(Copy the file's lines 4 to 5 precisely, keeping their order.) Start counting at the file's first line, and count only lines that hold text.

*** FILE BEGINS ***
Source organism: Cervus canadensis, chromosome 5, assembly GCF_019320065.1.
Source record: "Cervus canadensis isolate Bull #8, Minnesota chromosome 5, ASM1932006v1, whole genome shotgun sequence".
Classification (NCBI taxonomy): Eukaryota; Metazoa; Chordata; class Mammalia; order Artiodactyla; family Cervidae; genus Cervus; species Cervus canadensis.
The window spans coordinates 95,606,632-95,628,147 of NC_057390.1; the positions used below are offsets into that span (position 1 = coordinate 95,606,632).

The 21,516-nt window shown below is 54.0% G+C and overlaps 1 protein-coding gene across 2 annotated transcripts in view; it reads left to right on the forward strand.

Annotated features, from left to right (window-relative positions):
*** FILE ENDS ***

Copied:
The window spans coordinates 95,606,632-95,628,147 of NC_057390.1; the positions used below are offsets into that span (position 1 = coordinate 95,606,632).

The 21,516-nt window shown below is 54.0% G+C and overlaps 1 protein-coding gene across 2 annotated transcripts in view; it reads left to right on the forward strand.